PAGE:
Epstein: "Religious Liberty vs. Civil Unions"

Religious Liberty vs. Civil Unions
Richard A. Epstein
Defining Ideas
June 14, 2011

The Illinois Religious Freedom Protection and Civil Union Act, which went into effect on June 1, 2011, grants to same sex couples under state law all the rights of married couples. Passed after much political deliberation, the law was widely hailed as a major step forward for civil liberties in Illinois. On June 7, 2011, Catholic Charities filed a lawsuit, demanding that Illinois allow it to continue to receive public funds in order to run its own programs for foster care and adoption, even though the Church refuses to place children with unmarried gay or heterosexual couples. Catholic Charities has been in business since 1921. The use of state funds helps it care for about 20 percent of foster children in the state of Illinois. In times of financial stress, it is not quite clear who would step up to take Catholic Charities’ place.

The Church initiated the lawsuit after the Office of Illinois Attorney General Lisa Madigan sent a letter to the Catholic Charities Diocese of Springfield on March 8, 2011. The letter insisted that Catholic Charities would no longer be able to participate in the state’s foster care and adoption program so long as its conduct continued to violate the state’s antidiscrimination law by drawing distinctions on the basis of either sexual orientation or marital status.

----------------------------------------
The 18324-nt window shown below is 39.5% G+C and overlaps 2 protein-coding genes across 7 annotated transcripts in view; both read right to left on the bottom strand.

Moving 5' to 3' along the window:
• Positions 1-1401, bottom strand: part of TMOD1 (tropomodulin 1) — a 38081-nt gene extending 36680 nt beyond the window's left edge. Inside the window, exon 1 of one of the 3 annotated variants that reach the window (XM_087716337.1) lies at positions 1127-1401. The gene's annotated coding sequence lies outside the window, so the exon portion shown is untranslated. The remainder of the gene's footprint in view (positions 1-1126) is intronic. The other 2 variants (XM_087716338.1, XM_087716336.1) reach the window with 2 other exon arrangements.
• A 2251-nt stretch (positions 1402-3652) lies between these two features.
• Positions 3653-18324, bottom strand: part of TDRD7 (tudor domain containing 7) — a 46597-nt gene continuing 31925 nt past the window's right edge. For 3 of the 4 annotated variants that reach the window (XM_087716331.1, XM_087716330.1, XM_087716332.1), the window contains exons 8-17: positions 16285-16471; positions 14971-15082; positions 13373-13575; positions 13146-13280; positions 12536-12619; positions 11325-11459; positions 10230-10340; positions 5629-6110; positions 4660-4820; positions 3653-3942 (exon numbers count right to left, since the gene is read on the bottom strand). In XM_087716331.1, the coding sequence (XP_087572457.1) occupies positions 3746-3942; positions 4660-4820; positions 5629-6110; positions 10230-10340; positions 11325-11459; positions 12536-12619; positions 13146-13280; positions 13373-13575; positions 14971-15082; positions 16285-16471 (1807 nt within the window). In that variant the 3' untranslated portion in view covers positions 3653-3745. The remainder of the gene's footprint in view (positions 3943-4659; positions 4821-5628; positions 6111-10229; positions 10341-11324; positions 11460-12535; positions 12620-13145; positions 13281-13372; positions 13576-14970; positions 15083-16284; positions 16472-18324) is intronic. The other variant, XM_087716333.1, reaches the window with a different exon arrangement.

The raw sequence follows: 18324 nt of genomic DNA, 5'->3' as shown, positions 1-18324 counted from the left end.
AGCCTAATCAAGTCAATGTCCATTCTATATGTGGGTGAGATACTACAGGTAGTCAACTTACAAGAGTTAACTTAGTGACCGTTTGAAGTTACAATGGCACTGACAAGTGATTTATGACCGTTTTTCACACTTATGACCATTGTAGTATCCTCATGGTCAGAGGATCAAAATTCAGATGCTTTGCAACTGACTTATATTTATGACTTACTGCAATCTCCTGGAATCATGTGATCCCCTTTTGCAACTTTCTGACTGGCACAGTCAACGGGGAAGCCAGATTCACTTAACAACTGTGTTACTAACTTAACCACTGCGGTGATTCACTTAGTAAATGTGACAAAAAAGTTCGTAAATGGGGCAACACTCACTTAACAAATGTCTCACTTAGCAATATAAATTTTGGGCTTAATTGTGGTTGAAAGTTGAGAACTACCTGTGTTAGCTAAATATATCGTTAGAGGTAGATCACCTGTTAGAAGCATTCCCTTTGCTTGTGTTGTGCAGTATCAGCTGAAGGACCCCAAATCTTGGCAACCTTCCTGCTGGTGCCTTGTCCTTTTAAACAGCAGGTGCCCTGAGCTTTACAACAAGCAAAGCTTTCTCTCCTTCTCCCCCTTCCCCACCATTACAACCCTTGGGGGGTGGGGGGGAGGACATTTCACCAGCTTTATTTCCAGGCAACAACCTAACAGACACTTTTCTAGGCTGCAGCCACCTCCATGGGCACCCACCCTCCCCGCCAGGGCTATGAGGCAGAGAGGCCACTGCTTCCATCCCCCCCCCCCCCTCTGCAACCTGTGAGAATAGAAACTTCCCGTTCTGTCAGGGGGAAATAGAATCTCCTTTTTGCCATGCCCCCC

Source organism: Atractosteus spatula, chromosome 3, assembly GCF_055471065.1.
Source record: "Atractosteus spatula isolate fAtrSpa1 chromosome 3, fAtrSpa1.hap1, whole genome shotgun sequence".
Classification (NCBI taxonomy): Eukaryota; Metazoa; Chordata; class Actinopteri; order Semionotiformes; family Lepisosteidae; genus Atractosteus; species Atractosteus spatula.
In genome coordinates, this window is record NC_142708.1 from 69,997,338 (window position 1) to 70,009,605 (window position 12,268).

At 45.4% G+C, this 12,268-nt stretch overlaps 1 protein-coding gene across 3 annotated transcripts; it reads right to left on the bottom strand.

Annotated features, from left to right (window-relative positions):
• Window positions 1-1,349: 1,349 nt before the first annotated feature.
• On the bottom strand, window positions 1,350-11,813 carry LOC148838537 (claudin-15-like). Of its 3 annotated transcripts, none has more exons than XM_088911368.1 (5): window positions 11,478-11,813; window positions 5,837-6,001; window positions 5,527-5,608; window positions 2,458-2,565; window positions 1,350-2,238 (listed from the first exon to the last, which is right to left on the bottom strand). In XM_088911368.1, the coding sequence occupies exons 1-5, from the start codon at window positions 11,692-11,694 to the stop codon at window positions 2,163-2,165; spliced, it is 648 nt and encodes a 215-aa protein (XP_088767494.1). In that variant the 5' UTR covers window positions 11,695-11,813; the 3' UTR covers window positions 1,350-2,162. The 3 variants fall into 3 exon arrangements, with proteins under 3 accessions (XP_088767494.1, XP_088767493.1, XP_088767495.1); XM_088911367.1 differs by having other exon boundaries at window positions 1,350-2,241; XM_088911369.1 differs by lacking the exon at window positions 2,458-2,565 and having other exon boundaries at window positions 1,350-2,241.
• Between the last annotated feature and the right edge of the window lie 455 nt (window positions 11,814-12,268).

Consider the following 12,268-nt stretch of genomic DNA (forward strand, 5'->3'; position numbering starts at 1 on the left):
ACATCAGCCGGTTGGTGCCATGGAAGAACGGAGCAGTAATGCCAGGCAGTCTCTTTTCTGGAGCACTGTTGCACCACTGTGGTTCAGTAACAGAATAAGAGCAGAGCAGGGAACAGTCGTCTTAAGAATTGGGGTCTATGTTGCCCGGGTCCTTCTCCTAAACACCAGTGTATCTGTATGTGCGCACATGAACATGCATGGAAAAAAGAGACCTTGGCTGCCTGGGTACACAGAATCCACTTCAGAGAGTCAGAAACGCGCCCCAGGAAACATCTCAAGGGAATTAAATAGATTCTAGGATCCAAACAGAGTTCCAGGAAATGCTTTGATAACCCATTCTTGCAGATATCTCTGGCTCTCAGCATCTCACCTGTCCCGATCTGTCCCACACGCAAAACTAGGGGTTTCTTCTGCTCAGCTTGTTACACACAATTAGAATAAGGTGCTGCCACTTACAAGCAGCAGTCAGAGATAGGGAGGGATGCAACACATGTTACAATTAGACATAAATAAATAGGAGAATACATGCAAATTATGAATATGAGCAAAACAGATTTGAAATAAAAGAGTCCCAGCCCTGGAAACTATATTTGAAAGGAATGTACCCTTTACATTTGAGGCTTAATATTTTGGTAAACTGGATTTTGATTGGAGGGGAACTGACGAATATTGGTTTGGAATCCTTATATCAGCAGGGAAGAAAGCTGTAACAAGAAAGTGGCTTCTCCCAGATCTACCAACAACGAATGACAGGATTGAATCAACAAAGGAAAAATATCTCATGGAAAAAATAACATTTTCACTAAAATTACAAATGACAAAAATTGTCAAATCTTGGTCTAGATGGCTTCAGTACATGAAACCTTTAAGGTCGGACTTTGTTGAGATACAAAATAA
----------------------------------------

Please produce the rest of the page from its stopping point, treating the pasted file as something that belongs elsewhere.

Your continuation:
There is, of course, an evident tension between the new Illinois law and the current lawsuit—a tension between religious liberty and civil unions. Even the law’s title—the Religious Freedom Protection and Civil Union Act—indicates that its drafters had to strike a delicate balance in order to secure its passage. The purpose of the statute is to confer equal dignity and parity under state law to both same-sex and opposite-sex couples in a civil union. The Act contains 27 different subparts dealing with everything from property and probate, to name changes, to surrogate decisions, taxation, welfare benefits, employment regulations, the protection against violence, and much more.

Faculty: 
Richard A. Epstein